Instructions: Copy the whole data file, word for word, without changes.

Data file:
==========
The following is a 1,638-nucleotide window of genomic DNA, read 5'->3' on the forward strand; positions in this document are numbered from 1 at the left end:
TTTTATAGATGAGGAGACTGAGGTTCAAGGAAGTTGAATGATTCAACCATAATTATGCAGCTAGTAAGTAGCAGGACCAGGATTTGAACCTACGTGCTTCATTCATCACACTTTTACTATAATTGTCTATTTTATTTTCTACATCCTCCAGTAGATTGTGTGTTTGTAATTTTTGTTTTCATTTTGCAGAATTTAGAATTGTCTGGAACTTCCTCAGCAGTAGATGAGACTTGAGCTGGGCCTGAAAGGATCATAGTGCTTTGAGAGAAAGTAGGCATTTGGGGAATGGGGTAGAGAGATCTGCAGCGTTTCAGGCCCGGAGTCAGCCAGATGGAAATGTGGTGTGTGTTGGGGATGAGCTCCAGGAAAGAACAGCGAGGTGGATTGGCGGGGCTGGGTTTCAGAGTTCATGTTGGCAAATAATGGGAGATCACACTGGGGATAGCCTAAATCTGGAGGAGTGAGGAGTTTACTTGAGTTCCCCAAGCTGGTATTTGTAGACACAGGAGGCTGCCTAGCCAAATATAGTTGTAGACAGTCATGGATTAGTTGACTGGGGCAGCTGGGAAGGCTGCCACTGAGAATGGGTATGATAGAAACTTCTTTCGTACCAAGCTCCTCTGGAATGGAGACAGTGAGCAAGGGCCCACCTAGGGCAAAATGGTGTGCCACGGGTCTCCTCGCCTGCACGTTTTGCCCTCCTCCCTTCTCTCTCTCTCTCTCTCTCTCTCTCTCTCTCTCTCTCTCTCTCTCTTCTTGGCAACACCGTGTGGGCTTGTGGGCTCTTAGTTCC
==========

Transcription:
The following is a 1,638-nucleotide window of genomic DNA, read 5'->3' on the forward strand; positions in this document are numbered from 1 at the left end:
TTTTATAGATGAGGAGACTGAGGTTCAAGGAAGTTGAATGATTCAACCATAATTATGCAGCTAGTAAGTAGCAGGACCAGGATTTGAACCTACGTGCTTCATTCATCACACTTTTACTATAATTGTCTATTTTATTTTCTACATCCTCCAGTAGATTGTGTGTTTGTAATTTTTGTTTTCATTTTGCAGAATTTAGAATTGTCTGGAACTTCCTCAGCAGTAGATGAGACTTGAGCTGGGCCTGAAAGGATCATAGTGCTTTGAGAGAAAGTAGGCATTTGGGGAATGGGGTAGAGAGATCTGCAGCGTTTCAGGCCCGGAGTCAGCCAGATGGAAATGTGGTGTGTGTTGGGGATGAGCTCCAGGAAAGAACAGCGAGGTGGATTGGCGGGGCTGGGTTTCAGAGTTCATGTTGGCAAATAATGGGAGATCACACTGGGGATAGCCTAAATCTGGAGGAGTGAGGAGTTTACTTGAGTTCCCCAAGCTGGTATTTGTAGACACAGGAGGCTGCCTAGCCAAATATAGTTGTAGACAGTCATGGATTAGTTGACTGGGGCAGCTGGGAAGGCTGCCACTGAGAATGGGTATGATAGAAACTTCTTTCGTACCAAGCTCCTCTGGAATGGAGACAGTGAGCAAGGGCCCACCTAGGGCAAAATGGTGTGCCACGGGTCTCCTCGCCTGCACGTTTTGCCCTCCTCCCTTCTCTCTCTCTCTCTCTCTCTCTCTCTCTCTCTCTCTCTCTCTCTCTTCTTGGCAACACCGTGTGGGCTTGTGGGCTCTTAGTTCC